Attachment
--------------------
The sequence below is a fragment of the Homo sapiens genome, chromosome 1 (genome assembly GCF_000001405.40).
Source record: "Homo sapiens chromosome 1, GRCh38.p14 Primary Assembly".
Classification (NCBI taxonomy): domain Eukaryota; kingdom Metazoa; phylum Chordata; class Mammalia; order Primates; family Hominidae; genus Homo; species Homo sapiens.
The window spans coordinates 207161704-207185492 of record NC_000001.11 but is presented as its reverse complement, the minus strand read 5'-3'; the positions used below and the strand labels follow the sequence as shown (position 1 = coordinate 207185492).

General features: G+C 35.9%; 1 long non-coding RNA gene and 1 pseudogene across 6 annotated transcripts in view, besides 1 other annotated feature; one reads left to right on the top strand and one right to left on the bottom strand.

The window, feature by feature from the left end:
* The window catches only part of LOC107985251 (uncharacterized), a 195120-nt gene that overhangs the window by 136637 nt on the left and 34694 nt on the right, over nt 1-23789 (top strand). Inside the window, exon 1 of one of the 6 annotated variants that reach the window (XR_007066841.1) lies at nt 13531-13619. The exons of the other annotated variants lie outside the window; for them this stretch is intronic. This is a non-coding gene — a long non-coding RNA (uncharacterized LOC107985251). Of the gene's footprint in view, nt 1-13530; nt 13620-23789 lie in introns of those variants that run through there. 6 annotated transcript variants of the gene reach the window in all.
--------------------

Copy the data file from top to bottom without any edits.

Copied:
The sequence below is a fragment of the Homo sapiens genome, chromosome 1 (genome assembly GCF_000001405.40).
Source record: "Homo sapiens chromosome 1, GRCh38.p14 Primary Assembly".
Classification (NCBI taxonomy): domain Eukaryota; kingdom Metazoa; phylum Chordata; class Mammalia; order Primates; family Hominidae; genus Homo; species Homo sapiens.
The window spans coordinates 207161704-207185492 of record NC_000001.11 but is presented as its reverse complement, the minus strand read 5'-3'; the positions used below and the strand labels follow the sequence as shown (position 1 = coordinate 207185492).

General features: G+C 35.9%; 1 long non-coding RNA gene and 1 pseudogene across 6 annotated transcripts in view, besides 1 other annotated feature; one reads left to right on the top strand and one right to left on the bottom strand.

The window, feature by feature from the left end:
* The window catches only part of LOC107985251 (uncharacterized), a 195120-nt gene that overhangs the window by 136637 nt on the left and 34694 nt on the right, over nt 1-23789 (top strand). Inside the window, exon 1 of one of the 6 annotated variants that reach the window (XR_007066841.1) lies at nt 13531-13619. The exons of the other annotated variants lie outside the window; for them this stretch is intronic. This is a non-coding gene — a long non-coding RNA (uncharacterized LOC107985251). Of the gene's footprint in view, nt 1-13530; nt 13620-23789 lie in introns of those variants that run through there. 6 annotated transcript variants of the gene reach the window in all.